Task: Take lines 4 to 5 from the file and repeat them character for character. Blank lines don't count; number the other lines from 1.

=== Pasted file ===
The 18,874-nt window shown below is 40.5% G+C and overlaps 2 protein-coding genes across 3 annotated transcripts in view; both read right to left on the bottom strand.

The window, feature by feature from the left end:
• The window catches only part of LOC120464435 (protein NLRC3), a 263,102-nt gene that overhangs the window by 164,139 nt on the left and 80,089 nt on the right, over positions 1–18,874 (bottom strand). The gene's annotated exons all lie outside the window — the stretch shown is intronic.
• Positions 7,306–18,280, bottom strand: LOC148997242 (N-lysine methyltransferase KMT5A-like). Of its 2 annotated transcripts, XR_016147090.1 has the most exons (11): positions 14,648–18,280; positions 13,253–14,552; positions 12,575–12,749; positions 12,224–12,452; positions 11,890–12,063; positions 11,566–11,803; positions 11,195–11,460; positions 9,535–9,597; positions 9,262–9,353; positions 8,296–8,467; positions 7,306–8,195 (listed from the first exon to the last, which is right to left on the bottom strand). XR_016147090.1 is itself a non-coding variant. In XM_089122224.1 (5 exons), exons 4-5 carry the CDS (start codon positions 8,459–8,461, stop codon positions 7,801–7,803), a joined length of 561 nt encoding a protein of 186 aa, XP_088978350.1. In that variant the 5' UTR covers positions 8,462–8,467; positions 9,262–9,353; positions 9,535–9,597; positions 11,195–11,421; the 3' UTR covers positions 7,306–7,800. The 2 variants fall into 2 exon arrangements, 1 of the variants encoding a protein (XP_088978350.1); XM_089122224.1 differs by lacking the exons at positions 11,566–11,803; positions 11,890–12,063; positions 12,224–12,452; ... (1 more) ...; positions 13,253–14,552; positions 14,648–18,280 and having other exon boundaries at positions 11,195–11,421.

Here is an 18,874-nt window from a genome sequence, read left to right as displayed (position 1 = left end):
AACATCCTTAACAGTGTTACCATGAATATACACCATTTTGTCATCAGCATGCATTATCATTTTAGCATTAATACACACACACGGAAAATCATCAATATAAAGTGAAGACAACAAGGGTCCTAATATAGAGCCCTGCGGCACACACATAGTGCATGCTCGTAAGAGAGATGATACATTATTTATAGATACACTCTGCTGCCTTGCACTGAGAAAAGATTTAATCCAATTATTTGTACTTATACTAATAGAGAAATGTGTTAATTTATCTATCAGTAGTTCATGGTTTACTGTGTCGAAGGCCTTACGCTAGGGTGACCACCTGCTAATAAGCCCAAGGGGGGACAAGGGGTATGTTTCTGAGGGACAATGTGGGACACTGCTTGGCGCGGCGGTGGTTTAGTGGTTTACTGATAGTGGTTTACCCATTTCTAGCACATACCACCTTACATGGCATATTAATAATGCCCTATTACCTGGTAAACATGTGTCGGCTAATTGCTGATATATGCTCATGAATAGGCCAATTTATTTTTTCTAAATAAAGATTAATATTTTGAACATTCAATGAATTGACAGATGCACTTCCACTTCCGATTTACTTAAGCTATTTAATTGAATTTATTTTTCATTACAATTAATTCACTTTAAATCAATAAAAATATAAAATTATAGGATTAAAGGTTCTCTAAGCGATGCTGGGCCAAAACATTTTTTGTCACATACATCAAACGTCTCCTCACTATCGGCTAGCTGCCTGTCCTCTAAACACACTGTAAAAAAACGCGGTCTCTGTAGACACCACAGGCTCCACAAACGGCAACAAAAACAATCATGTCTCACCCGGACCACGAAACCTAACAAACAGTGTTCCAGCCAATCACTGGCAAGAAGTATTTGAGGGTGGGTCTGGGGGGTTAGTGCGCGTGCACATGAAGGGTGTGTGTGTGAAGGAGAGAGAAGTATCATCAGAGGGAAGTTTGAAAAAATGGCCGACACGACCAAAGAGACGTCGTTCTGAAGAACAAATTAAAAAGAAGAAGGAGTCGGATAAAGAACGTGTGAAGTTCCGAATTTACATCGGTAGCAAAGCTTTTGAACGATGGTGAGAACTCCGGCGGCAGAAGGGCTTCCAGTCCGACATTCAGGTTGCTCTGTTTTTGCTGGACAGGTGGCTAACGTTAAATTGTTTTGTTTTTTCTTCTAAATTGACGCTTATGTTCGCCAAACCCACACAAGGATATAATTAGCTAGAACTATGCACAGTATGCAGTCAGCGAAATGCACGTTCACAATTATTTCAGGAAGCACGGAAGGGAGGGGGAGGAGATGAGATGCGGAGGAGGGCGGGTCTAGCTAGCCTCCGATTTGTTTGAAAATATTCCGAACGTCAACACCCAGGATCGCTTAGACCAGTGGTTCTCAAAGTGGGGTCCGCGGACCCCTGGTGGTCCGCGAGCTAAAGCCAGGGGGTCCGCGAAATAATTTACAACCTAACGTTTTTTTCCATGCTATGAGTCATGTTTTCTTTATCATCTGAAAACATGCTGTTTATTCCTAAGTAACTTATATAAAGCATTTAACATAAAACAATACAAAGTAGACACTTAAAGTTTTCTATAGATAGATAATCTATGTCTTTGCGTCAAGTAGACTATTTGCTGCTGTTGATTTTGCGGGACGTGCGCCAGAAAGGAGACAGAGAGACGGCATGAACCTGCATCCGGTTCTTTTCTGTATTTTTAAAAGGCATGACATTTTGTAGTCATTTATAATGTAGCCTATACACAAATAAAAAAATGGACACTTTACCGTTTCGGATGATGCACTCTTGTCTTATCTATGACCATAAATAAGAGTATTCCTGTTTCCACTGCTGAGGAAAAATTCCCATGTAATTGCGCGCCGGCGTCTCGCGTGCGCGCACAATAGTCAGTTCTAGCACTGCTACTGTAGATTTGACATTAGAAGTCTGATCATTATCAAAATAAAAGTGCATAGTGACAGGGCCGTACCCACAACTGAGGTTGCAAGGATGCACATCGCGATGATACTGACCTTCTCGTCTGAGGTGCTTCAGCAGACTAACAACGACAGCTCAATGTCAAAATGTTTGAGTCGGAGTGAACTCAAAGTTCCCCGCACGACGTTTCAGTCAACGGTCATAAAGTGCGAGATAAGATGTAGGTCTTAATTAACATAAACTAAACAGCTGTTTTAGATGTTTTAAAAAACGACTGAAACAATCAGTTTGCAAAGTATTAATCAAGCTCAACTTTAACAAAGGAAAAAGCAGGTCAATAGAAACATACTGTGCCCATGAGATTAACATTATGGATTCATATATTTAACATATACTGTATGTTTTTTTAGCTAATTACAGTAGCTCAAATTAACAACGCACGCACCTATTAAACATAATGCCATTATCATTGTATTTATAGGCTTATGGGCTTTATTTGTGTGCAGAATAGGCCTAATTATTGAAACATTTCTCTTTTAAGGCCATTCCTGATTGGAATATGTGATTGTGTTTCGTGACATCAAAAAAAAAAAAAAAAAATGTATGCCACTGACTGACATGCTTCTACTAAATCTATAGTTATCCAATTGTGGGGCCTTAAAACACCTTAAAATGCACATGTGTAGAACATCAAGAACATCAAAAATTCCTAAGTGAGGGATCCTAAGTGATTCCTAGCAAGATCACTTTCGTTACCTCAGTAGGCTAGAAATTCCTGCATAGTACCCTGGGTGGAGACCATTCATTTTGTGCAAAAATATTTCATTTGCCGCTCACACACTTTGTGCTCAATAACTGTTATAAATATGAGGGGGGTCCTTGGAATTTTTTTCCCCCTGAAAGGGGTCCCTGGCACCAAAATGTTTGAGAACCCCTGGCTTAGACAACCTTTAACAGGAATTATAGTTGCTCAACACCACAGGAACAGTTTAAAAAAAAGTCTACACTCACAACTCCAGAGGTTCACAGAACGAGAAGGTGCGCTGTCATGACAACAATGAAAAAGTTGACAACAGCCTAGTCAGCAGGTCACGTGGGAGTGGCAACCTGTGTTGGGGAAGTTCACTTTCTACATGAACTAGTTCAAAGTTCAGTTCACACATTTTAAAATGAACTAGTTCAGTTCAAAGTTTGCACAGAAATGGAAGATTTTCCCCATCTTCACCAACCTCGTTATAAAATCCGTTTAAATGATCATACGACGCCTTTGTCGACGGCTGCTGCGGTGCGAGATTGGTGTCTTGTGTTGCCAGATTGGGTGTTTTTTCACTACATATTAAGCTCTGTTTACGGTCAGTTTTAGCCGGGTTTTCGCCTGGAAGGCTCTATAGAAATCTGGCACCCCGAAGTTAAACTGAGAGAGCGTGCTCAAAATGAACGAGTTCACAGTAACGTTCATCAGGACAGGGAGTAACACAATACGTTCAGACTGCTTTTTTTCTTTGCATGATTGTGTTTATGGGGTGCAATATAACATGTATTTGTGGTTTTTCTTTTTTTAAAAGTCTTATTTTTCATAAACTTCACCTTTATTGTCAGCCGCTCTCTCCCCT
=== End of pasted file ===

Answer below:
• Positions 7,306–18,280, bottom strand: LOC148997242 (N-lysine methyltransferase KMT5A-like). Of its 2 annotated transcripts, XR_016147090.1 has the most exons (11): positions 14,648–18,280; positions 13,253–14,552; positions 12,575–12,749; positions 12,224–12,452; positions 11,890–12,063; positions 11,566–11,803; positions 11,195–11,460; positions 9,535–9,597; positions 9,262–9,353; positions 8,296–8,467; positions 7,306–8,195 (listed from the first exon to the last, which is right to left on the bottom strand). XR_016147090.1 is itself a non-coding variant. In XM_089122224.1 (5 exons), exons 4-5 carry the CDS (start codon positions 8,459–8,461, stop codon positions 7,801–7,803), a joined length of 561 nt encoding a protein of 186 aa, XP_088978350.1. In that variant the 5' UTR covers positions 8,462–8,467; positions 9,262–9,353; positions 9,535–9,597; positions 11,195–11,421; the 3' UTR covers positions 7,306–7,800. The 2 variants fall into 2 exon arrangements, 1 of the variants encoding a protein (XP_088978350.1); XM_089122224.1 differs by lacking the exons at positions 11,566–11,803; positions 11,890–12,063; positions 12,224–12,452; ... (1 more) ...; positions 13,253–14,552; positions 14,648–18,280 and having other exon boundaries at positions 11,195–11,421.

Here is an 18,874-nt window from a genome sequence, read left to right as displayed (position 1 = left end):